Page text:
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Proc Natl Acad Sci U S A. 1998 May 26;95(11):6454-9.

Cerebral cortical hyperactivation in response to mental stress in patients with coronary artery disease.

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  • 1Yale University/VA Positron Imaging Center, VA Connecticut Healthcare System, Department of Diagnostic Radiology, Yale University School of Medicine, 950 Campbell Avenue, West Haven, CT 06516, USA. Soufer.Robert@West-Haven.Va.Gov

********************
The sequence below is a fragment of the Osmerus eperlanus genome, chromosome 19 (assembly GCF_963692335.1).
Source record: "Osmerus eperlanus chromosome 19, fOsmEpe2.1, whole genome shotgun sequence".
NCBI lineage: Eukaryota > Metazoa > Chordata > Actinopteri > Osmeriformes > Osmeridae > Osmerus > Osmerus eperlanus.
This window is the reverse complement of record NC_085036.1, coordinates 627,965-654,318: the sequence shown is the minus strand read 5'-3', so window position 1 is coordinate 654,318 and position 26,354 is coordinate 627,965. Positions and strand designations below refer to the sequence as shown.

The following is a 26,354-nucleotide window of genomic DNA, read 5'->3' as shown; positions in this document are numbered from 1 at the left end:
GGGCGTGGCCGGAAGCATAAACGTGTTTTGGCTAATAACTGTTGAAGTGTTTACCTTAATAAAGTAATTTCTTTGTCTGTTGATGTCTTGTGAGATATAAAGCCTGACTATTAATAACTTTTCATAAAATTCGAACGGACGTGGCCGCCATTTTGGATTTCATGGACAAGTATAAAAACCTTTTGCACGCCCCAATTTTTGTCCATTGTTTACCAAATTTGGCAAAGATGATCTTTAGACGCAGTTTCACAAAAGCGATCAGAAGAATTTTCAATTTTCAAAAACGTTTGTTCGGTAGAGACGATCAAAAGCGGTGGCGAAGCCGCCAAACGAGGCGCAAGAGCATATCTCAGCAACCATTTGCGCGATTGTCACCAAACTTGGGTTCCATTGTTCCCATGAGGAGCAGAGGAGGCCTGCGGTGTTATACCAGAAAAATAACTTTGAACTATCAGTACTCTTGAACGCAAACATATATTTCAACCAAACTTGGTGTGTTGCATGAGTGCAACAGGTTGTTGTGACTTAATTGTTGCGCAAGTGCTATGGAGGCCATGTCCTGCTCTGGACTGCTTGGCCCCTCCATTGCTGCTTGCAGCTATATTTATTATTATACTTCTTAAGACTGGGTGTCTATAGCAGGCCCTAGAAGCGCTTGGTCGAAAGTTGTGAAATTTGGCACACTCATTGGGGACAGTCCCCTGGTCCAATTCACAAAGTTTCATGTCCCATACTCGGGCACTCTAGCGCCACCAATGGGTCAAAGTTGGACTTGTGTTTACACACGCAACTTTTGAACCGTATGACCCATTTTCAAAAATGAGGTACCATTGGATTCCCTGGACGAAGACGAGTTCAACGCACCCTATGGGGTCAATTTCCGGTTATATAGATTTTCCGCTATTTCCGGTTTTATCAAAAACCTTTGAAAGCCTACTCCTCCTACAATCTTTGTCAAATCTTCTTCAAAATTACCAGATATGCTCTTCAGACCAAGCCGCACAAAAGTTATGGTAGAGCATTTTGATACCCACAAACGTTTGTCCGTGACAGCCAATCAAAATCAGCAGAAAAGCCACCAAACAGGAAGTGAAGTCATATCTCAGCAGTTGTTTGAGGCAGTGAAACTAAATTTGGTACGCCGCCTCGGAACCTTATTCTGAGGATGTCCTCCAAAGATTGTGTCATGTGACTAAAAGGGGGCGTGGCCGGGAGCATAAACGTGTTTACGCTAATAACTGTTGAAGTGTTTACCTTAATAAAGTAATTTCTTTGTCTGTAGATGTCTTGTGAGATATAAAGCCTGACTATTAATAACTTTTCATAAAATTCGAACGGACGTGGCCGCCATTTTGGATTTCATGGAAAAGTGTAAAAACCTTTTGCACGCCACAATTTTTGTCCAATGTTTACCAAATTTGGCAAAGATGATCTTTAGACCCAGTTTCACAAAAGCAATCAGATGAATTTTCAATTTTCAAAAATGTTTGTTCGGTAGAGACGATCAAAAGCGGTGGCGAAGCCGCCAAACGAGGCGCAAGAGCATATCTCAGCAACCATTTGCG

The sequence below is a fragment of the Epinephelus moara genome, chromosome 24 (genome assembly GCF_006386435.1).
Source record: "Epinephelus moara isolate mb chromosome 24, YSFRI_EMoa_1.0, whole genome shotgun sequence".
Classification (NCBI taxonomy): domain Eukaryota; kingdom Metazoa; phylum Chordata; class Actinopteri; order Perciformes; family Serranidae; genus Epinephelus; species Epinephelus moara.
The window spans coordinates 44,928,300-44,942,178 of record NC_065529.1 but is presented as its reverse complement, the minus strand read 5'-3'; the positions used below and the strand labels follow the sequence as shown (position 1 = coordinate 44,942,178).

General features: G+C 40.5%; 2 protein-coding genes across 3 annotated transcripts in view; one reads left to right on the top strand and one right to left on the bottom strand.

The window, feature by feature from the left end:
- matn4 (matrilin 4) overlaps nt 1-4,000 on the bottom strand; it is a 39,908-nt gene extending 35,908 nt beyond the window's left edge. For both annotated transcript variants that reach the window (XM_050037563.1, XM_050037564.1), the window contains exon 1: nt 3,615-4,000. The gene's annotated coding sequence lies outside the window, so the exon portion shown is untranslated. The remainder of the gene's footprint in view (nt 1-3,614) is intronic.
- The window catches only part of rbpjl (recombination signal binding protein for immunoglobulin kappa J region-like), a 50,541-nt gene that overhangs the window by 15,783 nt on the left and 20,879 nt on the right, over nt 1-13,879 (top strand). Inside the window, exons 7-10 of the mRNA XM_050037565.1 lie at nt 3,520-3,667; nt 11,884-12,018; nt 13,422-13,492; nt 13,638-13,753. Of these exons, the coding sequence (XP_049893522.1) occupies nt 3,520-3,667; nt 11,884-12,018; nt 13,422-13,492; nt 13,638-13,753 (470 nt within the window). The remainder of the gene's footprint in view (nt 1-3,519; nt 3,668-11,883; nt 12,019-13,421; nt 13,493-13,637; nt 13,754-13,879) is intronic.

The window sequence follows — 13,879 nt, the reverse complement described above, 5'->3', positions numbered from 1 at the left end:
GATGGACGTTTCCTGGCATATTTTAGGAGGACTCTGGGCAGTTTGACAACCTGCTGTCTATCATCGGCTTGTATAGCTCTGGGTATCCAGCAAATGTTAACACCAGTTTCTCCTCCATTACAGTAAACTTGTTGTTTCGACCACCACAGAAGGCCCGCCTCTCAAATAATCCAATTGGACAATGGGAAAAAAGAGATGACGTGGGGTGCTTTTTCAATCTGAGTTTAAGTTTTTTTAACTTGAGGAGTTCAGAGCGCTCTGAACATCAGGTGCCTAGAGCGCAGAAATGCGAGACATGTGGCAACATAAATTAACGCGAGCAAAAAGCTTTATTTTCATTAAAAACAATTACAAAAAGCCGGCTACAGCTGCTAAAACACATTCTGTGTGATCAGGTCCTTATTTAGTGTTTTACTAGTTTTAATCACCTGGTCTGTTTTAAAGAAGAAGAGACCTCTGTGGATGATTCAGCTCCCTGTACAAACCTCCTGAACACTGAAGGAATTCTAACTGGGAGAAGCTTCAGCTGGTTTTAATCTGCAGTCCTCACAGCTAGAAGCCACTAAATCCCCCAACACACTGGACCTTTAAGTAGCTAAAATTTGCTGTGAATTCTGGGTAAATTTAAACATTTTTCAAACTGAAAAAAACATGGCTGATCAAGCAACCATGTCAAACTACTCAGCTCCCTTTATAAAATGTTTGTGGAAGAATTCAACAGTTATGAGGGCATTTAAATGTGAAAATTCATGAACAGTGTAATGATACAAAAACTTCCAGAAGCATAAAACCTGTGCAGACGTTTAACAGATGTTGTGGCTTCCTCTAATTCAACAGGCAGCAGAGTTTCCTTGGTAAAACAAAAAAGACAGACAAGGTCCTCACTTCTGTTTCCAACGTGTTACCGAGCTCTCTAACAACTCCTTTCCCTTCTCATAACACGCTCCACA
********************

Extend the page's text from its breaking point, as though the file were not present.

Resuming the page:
The central nervous system (CNS) effects of mental stress in patients with coronary artery disease (CAD) are unexplored. The present study used positron emission tomography (PET) to measure brain correlates of mental stress induced by an arithmetic serial subtraction task in CAD and healthy subjects. Mental stress resulted in hyperactivation in CAD patients compared with healthy subjects in several brain areas including the left parietal cortex [angular gyrus/parallel sulcus (area 39)], left anterior cingulate (area 32), right visual association cortex (area 18), left fusiform gyrus, and cerebellum. These same regions were activated within the CAD patient group during mental stress versus control conditions. In the group of healthy subjects, activation was significant only in the left inferior frontal gyrus during mental stress compared with counting control. Decreases in blood flow also were produced by mental stress in CAD versus healthy subjects in right thalamus (lateral dorsal, lateral posterior), right superior frontal gyrus (areas 32, 24, and 10), and right middle temporal gyrus (area 21) (in the region of the auditory association cortex). Of particular interest, a subgroup of CAD patients that developed painless myocardial ischemia during mental stress had hyperactivation in the left hippocampus and inferior parietal lobule (area 40), left middle (area 10) and superior frontal gyrus (area 8), temporal pole, and visual association cortex (area 18), and a concomitant decrease in activation observed in the anterior cingulate bilaterally, right middle and superior frontal gyri, and right visual association cortex (area 18) compared with CAD patients without myocardial ischemia. These findings demonstrate an exaggerated cerebral cortical response and exaggerated asymmetry to mental stress in individuals with CAD.

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